The Oxford jab could be largely withdrawn from UK’s vaccine programme as millions of Britons who were given two doses are likely to be offered a Pfizer booster shot.
The booster programme is expected to rely mainly on the Pfizer vaccine under a ‘mix and match’ strategy to top-up immunity.
Research has suggested combining the two different vaccines can provide better and longer lasting protection against Covid-19.
But the UK’s medical regulator has ruled that the Oxford-AstraZeneca vaccine cannot be used for third doses in this way.
This means the majority of third doses given out this autumn and winter are likely to be Pfizer.
This could see the Oxford jab, initially planned to be the workhorse of the UK’s vaccination programme, effectively phased out.
The AZ jab is already not offered to under 40s in the UK due to a link with rare blood clots.
Final details of plans to re-vaccinate up to 35 million adults are due to be unveiled early next week after being signed off by the Joint Committee of Vaccination and Immunisation (JCVI).
Ministers yesterday confirmed they were pressing ahead with the scheme despite criticism from Dame Sarah Gilbert, who created the Oxford jab.
Dame Sarah said a mass booster programme was unnecessary as immunity from two doses was ‘lasting well’, suggesting spare vaccines should instead be sent to developing countries.
But Culture Secretary Oliver Dowden said: ‘Pretty much all nations are looking at doing a booster programme – Israel are already doing it – so we are not an outlier in doing this.’
Speaking to Sky News, he added: ‘There is a range of opinion among scientists – this is why we have the JCVI to give us the authoritative advice and we’ll follow that advice.’ On Thursday the JCVI met to analyse results of a study by the University of Southampton looking at the impact of third doses on immunity.
The Cov-Boost trial found that a third dose of Pfizer-BioNTech is highly effective at boosting the body’s immune response to Covid-19.
This increase in antibody levels after a third dose applied both to people who had previously had two of either the Pfizer or the Oxford jabs for their first two doses.
It strengthens evidence in favour of a ‘mix and match’ approach to boosters.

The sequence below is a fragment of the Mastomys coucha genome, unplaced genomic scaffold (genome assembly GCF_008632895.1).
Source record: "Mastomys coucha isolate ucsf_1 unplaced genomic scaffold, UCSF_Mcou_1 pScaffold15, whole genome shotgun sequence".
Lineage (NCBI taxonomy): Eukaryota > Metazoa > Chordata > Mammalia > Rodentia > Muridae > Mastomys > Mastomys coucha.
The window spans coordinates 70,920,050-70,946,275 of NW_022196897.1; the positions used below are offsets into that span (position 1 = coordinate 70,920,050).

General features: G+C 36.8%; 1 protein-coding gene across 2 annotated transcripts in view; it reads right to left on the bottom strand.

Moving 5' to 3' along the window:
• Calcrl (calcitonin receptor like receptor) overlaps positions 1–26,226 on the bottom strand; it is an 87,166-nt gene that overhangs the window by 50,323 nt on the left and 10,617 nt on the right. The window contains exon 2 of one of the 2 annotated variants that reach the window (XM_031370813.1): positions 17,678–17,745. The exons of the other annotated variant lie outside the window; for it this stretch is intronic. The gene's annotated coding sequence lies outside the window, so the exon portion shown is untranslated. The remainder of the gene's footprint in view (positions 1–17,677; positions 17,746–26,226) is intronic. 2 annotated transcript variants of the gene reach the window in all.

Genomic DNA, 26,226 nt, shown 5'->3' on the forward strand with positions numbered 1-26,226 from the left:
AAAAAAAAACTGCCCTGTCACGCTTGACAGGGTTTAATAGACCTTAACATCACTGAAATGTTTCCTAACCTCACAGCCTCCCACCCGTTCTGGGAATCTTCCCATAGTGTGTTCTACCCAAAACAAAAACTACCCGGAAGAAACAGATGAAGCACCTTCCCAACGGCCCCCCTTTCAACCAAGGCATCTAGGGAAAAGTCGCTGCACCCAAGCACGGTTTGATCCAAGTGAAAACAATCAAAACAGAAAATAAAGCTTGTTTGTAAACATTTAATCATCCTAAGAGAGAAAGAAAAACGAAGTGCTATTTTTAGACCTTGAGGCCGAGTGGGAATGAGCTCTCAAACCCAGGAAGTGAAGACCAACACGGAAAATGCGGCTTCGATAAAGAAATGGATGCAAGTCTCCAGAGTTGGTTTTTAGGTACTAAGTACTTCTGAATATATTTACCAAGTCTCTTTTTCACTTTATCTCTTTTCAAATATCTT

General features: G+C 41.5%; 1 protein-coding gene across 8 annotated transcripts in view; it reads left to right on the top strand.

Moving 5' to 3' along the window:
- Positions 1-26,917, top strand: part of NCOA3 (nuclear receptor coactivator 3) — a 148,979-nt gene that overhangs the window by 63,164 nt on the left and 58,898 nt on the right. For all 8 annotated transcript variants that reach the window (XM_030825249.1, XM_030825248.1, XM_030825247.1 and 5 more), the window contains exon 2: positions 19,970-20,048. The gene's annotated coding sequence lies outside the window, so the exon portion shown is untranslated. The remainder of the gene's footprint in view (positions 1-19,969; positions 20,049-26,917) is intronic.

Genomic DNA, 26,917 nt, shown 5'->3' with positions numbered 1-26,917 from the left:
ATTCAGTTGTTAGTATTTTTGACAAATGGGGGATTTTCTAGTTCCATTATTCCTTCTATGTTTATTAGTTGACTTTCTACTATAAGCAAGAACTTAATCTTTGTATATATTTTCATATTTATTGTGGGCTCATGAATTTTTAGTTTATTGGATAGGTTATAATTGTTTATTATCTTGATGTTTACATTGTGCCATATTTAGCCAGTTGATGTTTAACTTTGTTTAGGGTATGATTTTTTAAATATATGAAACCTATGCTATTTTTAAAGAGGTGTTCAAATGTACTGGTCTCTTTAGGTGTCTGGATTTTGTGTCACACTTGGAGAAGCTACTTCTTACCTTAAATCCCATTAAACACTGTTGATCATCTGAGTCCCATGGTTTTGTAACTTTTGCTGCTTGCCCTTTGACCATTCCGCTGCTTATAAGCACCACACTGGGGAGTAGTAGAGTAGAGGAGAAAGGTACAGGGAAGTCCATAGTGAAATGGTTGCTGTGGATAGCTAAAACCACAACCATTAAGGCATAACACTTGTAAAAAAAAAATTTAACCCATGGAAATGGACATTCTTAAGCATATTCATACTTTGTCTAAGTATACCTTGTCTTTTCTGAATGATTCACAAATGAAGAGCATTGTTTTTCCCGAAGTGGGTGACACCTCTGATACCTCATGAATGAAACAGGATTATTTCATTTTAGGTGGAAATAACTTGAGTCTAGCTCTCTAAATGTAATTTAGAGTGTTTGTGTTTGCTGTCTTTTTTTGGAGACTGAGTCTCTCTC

The UK’s medical regulator has approved giving people Pfizer-BioNTech to people as a third dose even their first two doses were Oxford-AstraZeneca.
But they have not approved this the other way round – meaning people who have had two doses of Pfizer cannot get the AZ jab as a third dose.
The JCVI has already said a third dose of either Pfizer or Moderna vaccines should be offered to 500,000 people with severely weakened immune systems.
Health Secretary Sajid Javid has committed to a wider booster programme starting this month. It is likely to begin with those who were first to get vaccinated, including the over-80s and social care residents.
Professor Sir Andrew Pollard, director of the Oxford Vaccine Group, said the data on who is being hospitalised will be vital in determining who gets boosters.
He said: ‘What I think is really important, and as JCVI will be, is looking at the data on whether boosters might be needed – so in other words, looking at who is ending up in hospital, who are the people who are losing immunity at the moment.
‘And as far as I’m aware, up to this point, we’ve not seen any major breakdown in protection that we have in our population.’ He said immune responses ‘do start to fall’ over time ‘and of course that is happening at the moment’.
Sir Andrew added: ‘Here in the UK the the levels of immunity have fallen, but that’s not the same as the levels of protection.’ He said that ‘in the vast majority of the population, we still are enjoying very high levels of protection despite that declining immunity’ and added it was important to separate the two things.
Asked whether there was a moral issue over giving booster shots when millions of people in other countries are unvaccinated, he said: ‘I think for the politicians, absolutely, if there is a need to vaccinate people to defend health, then that is their responsibility to the electorate, to us.
‘So that’s why it’s really important to follow the data and to look at where the potential is for improving protection if that’s actually needed, but there is a very separate issue which you raise here, which is the global situation.
‘At this moment, there is a fire raging all around the world, with huge pressure on health systems in many, many countries.’